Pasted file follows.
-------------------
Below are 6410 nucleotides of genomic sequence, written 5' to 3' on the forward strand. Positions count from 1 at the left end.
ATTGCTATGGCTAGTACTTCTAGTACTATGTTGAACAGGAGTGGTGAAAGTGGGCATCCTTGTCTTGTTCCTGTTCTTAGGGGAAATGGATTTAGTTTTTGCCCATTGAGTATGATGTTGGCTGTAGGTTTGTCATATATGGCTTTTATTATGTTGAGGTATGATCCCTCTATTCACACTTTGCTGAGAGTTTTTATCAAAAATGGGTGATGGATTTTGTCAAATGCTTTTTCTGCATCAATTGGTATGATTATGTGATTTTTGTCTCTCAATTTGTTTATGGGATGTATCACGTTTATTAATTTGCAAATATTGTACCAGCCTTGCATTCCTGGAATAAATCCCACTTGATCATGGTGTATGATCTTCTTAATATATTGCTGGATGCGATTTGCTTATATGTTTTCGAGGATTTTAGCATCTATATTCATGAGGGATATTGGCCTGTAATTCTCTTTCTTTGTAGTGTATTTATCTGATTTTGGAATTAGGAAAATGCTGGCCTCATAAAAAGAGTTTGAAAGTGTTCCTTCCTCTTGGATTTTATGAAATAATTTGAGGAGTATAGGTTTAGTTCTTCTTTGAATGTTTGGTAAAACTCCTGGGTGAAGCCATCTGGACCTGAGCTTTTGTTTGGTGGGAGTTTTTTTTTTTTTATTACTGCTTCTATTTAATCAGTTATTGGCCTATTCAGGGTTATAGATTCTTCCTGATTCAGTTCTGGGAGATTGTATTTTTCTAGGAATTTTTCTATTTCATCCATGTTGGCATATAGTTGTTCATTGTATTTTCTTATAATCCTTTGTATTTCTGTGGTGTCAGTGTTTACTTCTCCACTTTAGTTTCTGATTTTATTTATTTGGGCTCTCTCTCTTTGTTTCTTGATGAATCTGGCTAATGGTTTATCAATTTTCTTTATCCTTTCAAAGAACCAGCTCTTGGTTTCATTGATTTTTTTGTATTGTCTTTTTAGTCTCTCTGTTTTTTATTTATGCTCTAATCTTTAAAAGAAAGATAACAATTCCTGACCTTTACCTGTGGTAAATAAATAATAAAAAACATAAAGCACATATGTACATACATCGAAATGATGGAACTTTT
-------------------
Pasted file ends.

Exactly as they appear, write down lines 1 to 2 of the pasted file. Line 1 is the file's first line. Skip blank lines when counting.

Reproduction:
Below are 6410 nucleotides of genomic sequence, written 5' to 3' on the forward strand. Positions count from 1 at the left end.
ATTGCTATGGCTAGTACTTCTAGTACTATGTTGAACAGGAGTGGTGAAAGTGGGCATCCTTGTCTTGTTCCTGTTCTTAGGGGAAATGGATTTAGTTTTTGCCCATTGAGTATGATGTTGGCTGTAGGTTTGTCATATATGGCTTTTATTATGTTGAGGTATGATCCCTCTATTCACACTTTGCTGAGAGTTTTTATCAAAAATGGGTGATGGATTTTGTCAAATGCTTTTTCTGCATCAATTGGTATGATTATGTGATTTTTGTCTCTCAATTTGTTTATGGGATGTATCACGTTTATTAATTTGCAAATATTGTACCAGCCTTGCATTCCTGGAATAAATCCCACTTGATCATGGTGTATGATCTTCTTAATATATTGCTGGATGCGATTTGCTTATATGTTTTCGAGGATTTTAGCATCTATATTCATGAGGGATATTGGCCTGTAATTCTCTTTCTTTGTAGTGTATTTATCTGATTTTGGAATTAGGAAAATGCTGGCCTCATAAAAAGAGTTTGAAAGTGTTCCTTCCTCTTGGATTTTATGAAATAATTTGAGGAGTATAGGTTTAGTTCTTCTTTGAATGTTTGGTAAAACTCCTGGGTGAAGCCATCTGGACCTGAGCTTTTGTTTGGTGGGAGTTTTTTTTTTTTTATTACTGCTTCTATTTAATCAGTTATTGGCCTATTCAGGGTTATAGATTCTTCCTGATTCAGTTCTGGGAGATTGTATTTTTCTAGGAATTTTTCTATTTCATCCATGTTGGCATATAGTTGTTCATTGTATTTTCTTATAATCCTTTGTATTTCTGTGGTGTCAGTGTTTACTTCTCCACTTTAGTTTCTGATTTTATTTATTTGGGCTCTCTCTCTTTGTTTCTTGATGAATCTGGCTAATGGTTTATCAATTTTCTTTATCCTTTCAAAGAACCAGCTCTTGGTTTCATTGATTTTTTTGTATTGTCTTTTTAGTCTCTCTGTTTTTTATTTATGCTCTAATCTTTAAAAGAAAGATAACAATTCCTGACCTTTACCTGTGGTAAATAAATAATAAAAAACATAAAGCACATATGTACATACATCGAAATGATGGAACTTTT